It is important to understand some core best practices of machine learning. One of our primary tasks as ML practitioners is to create a model that is effective for making predictions on new data. But how do we know that a model is good? If you recall from the previous section, we defined supervised learning as simply a task that learns a function from labelled data such that we can approximate the target of the new data. Therefore, we can test our model's effectiveness. We can determine how it performs on data that is never seen—just like it's taking a test.

Out-of-sample versus in-sample evaluation

Let's say we are training a small machine which is a simple classification task. Here's some nomenclature you'll need: the in-sample data is the data the model learns from and the out-of-sample data is the data the model has never seen before. One of the pitfalls many new data scientists make is that they measure their model's effectiveness on the same data that the model learned from. What this ends up doing is rewarding the model's ability to memorize, rather than its ability to generalize, which is a huge difference.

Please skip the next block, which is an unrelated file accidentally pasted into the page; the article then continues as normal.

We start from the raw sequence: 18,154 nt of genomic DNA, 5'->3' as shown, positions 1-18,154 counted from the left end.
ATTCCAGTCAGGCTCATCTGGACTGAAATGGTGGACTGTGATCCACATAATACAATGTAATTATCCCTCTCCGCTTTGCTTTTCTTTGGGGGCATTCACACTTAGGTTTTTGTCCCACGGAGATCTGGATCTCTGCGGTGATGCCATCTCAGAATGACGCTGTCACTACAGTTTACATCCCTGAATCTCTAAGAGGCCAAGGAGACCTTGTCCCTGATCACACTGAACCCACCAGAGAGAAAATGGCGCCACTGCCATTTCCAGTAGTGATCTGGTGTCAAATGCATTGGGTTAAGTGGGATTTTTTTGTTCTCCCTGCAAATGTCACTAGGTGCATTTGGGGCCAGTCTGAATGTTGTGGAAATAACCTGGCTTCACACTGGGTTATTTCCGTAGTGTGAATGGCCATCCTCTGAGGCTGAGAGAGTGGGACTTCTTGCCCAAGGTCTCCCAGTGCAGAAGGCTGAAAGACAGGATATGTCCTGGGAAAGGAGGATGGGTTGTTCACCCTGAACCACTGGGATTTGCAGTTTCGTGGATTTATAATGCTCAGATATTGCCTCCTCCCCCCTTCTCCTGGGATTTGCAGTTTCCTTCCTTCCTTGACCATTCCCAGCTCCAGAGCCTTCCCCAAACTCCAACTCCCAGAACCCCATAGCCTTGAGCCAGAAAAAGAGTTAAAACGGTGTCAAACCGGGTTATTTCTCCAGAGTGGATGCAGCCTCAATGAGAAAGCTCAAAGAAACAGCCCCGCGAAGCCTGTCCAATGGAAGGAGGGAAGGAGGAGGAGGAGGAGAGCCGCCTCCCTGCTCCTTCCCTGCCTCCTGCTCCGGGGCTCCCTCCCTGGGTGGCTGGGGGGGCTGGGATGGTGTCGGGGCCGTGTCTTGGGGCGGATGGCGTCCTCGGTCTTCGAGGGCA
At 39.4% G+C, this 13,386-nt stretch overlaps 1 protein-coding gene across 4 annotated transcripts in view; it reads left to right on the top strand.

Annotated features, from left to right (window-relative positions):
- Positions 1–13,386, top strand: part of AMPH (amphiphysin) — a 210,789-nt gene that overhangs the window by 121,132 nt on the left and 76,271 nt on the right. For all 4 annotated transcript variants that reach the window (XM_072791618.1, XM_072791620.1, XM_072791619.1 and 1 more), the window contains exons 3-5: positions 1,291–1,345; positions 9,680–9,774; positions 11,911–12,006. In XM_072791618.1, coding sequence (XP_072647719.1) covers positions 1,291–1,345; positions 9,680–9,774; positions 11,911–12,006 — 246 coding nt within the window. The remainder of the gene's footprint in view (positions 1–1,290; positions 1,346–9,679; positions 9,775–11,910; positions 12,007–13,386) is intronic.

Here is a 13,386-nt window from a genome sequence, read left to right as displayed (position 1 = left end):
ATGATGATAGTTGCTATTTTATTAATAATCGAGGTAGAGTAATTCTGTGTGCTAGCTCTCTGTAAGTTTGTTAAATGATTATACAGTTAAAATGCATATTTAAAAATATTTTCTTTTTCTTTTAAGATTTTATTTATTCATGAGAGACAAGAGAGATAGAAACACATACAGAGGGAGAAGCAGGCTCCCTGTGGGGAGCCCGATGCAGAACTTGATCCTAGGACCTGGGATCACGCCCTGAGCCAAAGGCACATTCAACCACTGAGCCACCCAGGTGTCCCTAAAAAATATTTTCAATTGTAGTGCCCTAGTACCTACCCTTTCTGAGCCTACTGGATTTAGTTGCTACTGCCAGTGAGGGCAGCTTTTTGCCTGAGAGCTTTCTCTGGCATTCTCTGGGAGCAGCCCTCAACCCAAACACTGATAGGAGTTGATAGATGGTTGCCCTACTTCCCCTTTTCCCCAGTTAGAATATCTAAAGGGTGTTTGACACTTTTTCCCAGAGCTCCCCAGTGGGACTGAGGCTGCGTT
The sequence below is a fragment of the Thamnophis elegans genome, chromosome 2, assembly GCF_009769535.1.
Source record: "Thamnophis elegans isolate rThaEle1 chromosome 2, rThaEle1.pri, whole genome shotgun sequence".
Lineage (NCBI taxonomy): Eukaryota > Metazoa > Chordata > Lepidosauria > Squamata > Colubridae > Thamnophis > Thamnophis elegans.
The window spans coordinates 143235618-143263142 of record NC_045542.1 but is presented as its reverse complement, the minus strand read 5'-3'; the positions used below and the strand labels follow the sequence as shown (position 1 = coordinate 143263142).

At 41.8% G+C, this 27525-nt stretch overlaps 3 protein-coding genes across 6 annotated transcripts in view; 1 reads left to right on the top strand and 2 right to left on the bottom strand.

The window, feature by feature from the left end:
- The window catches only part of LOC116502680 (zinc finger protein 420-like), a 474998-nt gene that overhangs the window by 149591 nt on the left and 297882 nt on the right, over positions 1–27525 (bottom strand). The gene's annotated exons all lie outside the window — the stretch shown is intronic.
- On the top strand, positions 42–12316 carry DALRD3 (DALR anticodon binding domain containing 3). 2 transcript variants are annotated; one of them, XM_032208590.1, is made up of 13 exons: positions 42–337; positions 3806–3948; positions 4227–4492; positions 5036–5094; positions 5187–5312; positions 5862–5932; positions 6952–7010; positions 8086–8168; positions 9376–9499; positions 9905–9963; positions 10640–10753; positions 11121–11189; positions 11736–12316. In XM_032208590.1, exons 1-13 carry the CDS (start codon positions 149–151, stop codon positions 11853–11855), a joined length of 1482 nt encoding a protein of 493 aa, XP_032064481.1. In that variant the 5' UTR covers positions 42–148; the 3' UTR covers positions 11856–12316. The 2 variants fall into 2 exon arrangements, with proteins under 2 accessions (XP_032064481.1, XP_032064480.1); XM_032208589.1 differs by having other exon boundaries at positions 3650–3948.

If you take a look at the two examples here, the first presents a sample that the model learned from, and we can be reasonably confident that it's going to predict one, which would be correct. The second example presents a new sample, which appears to resemble more of the zero class. Of course, the model doesn't know that. But a good model should be able to recognize and generalize this pattern, shown as follows:

So, now the question is how we can ensure both in-sample and out-of-sample data for the model to prove its worth. Even more precisely, our out-of-sample data needs to be labeled. New or unlabeled data won't suffice because we have to know the actual answer in order to determine how correct the model is. So, one of the ways we can handle this in machine learning is to split our data into two parts: a training set and a testing set. The training set is what our model will learn on; the testing set is what our model will be evaluated on. How much data you have matters a lot. In fact, in the next sections, when we discuss the bias-variance trade-off, you'll see how some models require much more data to learn than others do.